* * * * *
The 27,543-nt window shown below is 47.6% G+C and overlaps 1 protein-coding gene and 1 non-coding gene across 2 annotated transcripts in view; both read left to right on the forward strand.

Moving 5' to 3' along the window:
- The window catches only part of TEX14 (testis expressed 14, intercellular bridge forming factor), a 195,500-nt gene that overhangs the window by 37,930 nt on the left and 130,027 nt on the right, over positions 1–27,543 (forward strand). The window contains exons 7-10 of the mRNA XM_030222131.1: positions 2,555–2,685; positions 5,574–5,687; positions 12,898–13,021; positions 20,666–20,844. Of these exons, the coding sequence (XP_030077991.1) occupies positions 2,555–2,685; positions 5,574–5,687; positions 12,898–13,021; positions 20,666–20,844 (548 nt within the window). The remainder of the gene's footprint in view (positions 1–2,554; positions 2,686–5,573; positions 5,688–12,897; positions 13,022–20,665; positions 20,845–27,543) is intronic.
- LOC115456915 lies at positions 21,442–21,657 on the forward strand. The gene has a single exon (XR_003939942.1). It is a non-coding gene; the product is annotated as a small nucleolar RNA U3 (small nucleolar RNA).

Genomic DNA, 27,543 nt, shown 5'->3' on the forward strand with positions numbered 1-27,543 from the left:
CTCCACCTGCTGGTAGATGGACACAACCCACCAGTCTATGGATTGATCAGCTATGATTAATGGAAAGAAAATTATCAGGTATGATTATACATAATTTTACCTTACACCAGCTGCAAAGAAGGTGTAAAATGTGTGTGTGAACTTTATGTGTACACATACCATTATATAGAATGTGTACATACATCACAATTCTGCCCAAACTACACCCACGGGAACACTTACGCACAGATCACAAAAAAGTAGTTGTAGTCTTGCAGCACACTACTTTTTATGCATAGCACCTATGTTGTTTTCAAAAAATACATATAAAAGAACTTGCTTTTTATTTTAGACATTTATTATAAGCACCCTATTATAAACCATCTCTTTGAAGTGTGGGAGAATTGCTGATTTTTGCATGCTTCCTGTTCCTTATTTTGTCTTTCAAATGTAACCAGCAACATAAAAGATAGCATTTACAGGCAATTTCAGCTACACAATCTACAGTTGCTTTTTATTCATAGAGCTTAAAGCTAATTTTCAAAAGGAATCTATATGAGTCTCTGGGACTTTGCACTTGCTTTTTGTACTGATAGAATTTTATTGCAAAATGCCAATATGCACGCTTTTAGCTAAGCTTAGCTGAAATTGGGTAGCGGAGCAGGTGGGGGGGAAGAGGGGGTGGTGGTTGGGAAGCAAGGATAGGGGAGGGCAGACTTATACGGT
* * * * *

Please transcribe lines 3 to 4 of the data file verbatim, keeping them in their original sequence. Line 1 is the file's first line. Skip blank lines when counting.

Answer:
- The window catches only part of TEX14 (testis expressed 14, intercellular bridge forming factor), a 195,500-nt gene that overhangs the window by 37,930 nt on the left and 130,027 nt on the right, over positions 1–27,543 (forward strand). The window contains exons 7-10 of the mRNA XM_030222131.1: positions 2,555–2,685; positions 5,574–5,687; positions 12,898–13,021; positions 20,666–20,844. Of these exons, the coding sequence (XP_030077991.1) occupies positions 2,555–2,685; positions 5,574–5,687; positions 12,898–13,021; positions 20,666–20,844 (548 nt within the window). The remainder of the gene's footprint in view (positions 1–2,554; positions 2,686–5,573; positions 5,688–12,897; positions 13,022–20,665; positions 20,845–27,543) is intronic.
- LOC115456915 lies at positions 21,442–21,657 on the forward strand. The gene has a single exon (XR_003939942.1). It is a non-coding gene; the product is annotated as a small nucleolar RNA U3 (small nucleolar RNA).